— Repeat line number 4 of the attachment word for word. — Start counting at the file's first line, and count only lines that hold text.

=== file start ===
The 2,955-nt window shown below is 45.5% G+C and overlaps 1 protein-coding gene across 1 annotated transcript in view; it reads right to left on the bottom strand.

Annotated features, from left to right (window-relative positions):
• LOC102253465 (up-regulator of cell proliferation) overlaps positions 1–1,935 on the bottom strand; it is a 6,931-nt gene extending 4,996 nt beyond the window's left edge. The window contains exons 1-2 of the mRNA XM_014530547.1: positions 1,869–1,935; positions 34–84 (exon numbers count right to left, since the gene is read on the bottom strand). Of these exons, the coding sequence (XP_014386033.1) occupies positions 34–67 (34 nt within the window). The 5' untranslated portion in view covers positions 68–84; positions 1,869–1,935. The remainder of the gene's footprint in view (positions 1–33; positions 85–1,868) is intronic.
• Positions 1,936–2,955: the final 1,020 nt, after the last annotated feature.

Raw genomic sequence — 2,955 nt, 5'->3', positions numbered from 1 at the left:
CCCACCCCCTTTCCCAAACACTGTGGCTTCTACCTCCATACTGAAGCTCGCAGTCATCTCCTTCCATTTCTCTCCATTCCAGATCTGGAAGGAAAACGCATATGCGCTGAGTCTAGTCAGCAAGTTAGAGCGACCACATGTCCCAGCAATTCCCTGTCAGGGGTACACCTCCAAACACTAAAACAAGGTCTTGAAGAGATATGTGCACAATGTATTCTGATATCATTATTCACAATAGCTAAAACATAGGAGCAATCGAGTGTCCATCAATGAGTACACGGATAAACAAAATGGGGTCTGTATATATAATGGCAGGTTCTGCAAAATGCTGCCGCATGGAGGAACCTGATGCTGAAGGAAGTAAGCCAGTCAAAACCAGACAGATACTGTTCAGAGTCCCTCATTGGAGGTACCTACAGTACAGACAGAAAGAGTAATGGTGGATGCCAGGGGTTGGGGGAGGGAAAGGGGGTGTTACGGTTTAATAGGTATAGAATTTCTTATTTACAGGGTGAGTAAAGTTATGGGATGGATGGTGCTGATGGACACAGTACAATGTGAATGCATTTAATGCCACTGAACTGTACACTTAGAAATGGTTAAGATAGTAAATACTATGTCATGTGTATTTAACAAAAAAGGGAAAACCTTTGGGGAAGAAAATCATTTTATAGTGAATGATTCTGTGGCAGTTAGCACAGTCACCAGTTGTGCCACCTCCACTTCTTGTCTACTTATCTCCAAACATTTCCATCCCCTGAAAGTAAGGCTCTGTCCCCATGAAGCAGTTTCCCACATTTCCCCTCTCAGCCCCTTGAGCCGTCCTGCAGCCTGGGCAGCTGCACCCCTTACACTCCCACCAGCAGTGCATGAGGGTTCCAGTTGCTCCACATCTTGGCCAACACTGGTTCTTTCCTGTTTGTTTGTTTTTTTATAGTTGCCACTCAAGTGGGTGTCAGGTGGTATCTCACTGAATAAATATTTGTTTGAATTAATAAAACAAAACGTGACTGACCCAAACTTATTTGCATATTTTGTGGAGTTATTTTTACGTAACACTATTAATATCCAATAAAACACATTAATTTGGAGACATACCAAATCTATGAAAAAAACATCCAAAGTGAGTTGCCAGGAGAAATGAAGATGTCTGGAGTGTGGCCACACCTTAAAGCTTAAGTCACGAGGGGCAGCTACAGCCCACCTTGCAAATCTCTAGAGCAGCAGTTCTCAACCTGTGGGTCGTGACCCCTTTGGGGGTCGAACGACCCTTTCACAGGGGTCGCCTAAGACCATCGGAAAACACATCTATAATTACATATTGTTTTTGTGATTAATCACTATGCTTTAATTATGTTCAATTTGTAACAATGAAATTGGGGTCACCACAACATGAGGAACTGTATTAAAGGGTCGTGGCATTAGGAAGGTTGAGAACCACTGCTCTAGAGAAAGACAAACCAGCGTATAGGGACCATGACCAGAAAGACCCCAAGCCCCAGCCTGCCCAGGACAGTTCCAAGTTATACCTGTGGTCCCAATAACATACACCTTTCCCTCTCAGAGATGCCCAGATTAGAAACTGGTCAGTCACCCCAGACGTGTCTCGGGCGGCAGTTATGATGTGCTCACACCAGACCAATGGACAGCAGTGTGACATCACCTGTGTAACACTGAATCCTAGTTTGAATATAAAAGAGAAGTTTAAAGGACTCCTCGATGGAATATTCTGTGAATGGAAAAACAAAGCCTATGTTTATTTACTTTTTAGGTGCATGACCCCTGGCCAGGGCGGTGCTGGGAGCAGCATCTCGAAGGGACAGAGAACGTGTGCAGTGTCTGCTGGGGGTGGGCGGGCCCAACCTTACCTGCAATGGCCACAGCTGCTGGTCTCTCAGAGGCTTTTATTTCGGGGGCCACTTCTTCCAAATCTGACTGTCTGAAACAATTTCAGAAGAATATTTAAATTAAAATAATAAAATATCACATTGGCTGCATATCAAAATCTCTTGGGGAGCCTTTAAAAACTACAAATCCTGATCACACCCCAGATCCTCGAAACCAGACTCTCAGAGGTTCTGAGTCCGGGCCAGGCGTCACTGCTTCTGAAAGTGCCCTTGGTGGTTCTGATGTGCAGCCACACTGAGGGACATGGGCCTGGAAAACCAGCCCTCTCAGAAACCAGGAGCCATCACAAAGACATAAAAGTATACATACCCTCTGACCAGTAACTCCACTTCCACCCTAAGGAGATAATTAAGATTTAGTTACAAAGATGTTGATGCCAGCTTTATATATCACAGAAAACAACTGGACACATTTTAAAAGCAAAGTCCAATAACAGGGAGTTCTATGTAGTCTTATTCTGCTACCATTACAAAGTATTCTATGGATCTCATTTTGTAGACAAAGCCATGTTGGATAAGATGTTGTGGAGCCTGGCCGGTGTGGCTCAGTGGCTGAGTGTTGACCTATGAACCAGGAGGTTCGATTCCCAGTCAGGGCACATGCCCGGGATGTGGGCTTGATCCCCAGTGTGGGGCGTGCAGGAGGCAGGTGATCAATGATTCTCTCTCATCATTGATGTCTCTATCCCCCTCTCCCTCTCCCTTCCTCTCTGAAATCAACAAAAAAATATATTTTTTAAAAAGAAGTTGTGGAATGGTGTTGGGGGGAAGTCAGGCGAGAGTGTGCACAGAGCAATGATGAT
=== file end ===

• Positions 1,936–2,955: the final 1,020 nt, after the last annotated feature.